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Advanced Information Systems Technology

OceanXtremes: Oceanographic Data-Intensive Anomaly Detection and Analysis Portal

Active Technology Project

Project Introduction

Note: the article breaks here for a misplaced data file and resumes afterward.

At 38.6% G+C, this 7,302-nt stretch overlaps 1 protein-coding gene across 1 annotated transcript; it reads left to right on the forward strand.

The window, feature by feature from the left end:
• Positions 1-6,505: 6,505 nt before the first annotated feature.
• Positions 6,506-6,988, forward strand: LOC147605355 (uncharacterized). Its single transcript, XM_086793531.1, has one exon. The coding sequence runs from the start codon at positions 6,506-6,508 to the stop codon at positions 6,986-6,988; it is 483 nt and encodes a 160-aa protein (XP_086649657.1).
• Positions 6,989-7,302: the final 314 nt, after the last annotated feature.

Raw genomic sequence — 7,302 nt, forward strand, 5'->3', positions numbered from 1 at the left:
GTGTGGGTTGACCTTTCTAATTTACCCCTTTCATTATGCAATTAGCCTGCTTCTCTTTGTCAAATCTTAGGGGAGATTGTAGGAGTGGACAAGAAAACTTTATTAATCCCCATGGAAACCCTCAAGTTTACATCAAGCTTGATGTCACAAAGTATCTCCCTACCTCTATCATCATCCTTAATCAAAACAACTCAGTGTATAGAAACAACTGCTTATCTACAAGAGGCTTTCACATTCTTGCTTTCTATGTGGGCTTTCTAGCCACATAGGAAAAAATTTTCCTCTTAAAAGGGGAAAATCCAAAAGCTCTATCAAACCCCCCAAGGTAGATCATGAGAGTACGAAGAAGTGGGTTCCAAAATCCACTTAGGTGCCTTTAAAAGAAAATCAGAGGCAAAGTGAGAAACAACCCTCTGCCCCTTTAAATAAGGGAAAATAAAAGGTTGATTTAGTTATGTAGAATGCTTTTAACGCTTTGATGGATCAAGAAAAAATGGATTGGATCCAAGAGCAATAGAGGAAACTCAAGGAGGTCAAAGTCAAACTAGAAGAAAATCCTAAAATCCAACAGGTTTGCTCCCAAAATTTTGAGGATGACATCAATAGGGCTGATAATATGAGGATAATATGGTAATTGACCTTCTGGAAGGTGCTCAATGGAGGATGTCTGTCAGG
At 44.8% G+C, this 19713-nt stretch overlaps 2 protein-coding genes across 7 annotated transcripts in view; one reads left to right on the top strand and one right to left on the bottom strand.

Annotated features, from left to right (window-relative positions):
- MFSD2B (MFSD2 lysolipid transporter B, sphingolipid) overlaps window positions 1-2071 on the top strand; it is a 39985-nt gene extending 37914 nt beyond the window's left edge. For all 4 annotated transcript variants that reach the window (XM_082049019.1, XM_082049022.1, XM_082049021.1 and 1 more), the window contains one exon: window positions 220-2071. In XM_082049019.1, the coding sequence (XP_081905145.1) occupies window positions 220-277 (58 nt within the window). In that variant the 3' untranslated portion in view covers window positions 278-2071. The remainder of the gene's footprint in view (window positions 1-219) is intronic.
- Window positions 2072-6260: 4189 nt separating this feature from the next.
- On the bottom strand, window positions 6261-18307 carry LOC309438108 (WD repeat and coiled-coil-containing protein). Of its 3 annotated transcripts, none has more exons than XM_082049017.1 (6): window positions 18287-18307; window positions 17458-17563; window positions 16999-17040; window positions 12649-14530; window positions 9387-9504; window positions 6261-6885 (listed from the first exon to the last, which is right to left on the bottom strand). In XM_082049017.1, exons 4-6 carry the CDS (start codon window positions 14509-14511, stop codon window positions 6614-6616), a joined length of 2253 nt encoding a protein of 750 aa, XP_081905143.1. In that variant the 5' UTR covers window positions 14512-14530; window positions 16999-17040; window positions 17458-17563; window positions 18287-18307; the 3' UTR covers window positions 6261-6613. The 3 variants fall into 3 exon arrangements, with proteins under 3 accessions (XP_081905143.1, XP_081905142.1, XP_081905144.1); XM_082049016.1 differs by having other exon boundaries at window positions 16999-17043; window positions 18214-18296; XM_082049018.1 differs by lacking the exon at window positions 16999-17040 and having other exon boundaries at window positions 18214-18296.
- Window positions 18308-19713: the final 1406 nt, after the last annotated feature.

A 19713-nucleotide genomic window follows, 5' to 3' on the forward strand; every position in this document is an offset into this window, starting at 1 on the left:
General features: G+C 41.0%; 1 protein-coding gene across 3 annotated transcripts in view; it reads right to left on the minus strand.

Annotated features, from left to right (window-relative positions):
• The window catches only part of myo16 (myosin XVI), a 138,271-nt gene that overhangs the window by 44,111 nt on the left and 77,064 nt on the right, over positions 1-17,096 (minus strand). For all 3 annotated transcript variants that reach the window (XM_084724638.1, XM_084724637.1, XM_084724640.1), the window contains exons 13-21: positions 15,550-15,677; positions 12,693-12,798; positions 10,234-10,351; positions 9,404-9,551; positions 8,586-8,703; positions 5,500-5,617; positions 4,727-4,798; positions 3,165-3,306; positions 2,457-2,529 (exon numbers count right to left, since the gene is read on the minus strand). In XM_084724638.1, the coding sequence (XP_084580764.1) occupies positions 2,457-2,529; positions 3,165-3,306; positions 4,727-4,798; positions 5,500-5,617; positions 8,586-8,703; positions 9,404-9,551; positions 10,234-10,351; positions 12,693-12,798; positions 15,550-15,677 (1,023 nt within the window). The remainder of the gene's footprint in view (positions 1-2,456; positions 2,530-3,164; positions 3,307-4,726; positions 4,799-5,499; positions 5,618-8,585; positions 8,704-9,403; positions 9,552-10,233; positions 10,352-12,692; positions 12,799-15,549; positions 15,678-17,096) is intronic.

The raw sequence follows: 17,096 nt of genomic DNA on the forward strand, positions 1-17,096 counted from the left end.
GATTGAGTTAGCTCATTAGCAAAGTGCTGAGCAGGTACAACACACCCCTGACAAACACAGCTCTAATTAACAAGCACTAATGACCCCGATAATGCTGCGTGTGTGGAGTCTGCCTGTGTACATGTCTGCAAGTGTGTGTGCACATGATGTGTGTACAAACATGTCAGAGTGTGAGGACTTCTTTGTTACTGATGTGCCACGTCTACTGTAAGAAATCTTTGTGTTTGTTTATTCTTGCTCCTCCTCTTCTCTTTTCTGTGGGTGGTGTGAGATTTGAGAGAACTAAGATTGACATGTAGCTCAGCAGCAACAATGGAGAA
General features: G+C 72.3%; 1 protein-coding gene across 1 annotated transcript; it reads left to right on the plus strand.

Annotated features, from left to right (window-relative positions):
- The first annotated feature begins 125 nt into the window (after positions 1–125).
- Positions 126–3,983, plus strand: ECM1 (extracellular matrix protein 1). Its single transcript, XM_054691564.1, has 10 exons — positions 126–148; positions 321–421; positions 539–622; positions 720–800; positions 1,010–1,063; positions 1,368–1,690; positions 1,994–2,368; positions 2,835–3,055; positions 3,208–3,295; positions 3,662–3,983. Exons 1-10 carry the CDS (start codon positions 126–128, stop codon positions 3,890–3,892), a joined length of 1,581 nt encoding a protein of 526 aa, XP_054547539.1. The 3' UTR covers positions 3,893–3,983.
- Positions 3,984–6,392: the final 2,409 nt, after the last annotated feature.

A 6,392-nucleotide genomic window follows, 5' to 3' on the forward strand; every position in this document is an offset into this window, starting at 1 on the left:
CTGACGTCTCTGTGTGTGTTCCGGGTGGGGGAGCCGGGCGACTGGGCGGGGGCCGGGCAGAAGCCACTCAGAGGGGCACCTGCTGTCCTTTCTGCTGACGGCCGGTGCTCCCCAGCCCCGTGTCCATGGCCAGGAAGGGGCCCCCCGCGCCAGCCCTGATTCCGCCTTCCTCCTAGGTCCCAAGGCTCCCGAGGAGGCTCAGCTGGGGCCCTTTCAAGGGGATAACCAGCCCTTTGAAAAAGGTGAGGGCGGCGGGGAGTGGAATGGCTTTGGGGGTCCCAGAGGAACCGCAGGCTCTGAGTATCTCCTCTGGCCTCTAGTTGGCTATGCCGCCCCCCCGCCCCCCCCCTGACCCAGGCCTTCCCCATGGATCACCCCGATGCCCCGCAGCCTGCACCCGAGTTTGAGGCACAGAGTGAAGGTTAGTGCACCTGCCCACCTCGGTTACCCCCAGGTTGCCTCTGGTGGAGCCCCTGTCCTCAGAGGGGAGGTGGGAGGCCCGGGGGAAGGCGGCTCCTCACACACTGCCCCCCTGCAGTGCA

Anomaly detection is a process of identifying items, events or observations, which do not conform to an expected pattern in a dataset or time series. Current and future missions and our research communities challenge us to rapidly identify features and anomalies in complex and voluminous observations to further science and improve decision support. Given this data intensive reality, we propose to develop an anomaly detection system, called OceanXtremes, powered by an intelligent, elastic Cloud-based analytic service backend that enables execution of domain-specific, multi-scale anomaly and feature detection algorithms across the entire archive of ocean science datasets. A parallel analytics engine will be developed as the key computational and data-mining core of OceanXtreams' backend processing. This analytic engine will demonstrate three new technology ideas to provide rapid turn around on climatology computation and anomaly detection: 1. An adaption of the Hadoop/MapReduce framework for parallel data mining of science datasets, typically large 3 or 4 dimensional arrays packaged in NetCDF and HDF. 2. An algorithm profiling service to efficiently and cost-effectively scale up hybrid Cloud computing resources based on the needs of scheduled jobs (CPU, memory, network, and bursting from a private Cloud computing cluster to public cloud provider like Amazon Cloud services). 3. An extension to industry-standard search solutions (OpenSearch and Faceted search) to provide support for shared discovery and exploration of ocean phenomena and anomalies, along with unexpected correlations between key measured variables. We will use a hybrid Cloud compute cluster (private Eucalyptus on-premise at JPL with bursting to Amazon Web Services) as the operational backend. The key idea is that the parallel data-mining operations will be run 'near' the ocean data archives (a local 'network' hop) so that we can efficiently access the thousands of (say, daily) files making up a three decade time-series, and then cache key variables and pre-computed climatologies in a high-performance parallel database. OceanXtremes will be equipped with both web portal and web service interfaces for users and applications/systems to register and retrieve oceanographic anomalies data. By leveraging technology such as Datacasting (Bingham, et.al, 2007), users can also subscribe to anomaly or 'event' types of their interest and have newly computed anomaly metrics and other information delivered to them by metadata feeds packaged in standard Rich Site Summary (RSS) format. Upon receiving new feed entries, users can examine the metrics and download relevant variables, by simply clicking on a link, to begin further analyzing the event. The OceanXtremes web portal will allow users to define their own anomaly or feature types where continuous backend processing will be scheduled to populate the new user-defined anomaly type by executing the chosen data mining algorithm (i.e. differences from climatology or gradients above a specified threshold). Metadata on the identified anomalies will be cataloged including temporal and geospatial profiles, key physical metrics, related observational artifacts and other relevant metadata to facilitate discovery, extraction, and visualization. Products created by the anomaly detection algorithm will be made explorable and subsettable using Webification (Huang, et.al, 2014) and OPeNDAP (http://opendap.org) technologies. Using this platform scientists can efficiently search for anomalies or ocean phenomena, compute data metrics for events or over time-series of ocean variables, and efficiently find and access all of the data relevant to their study (and then download only that data).

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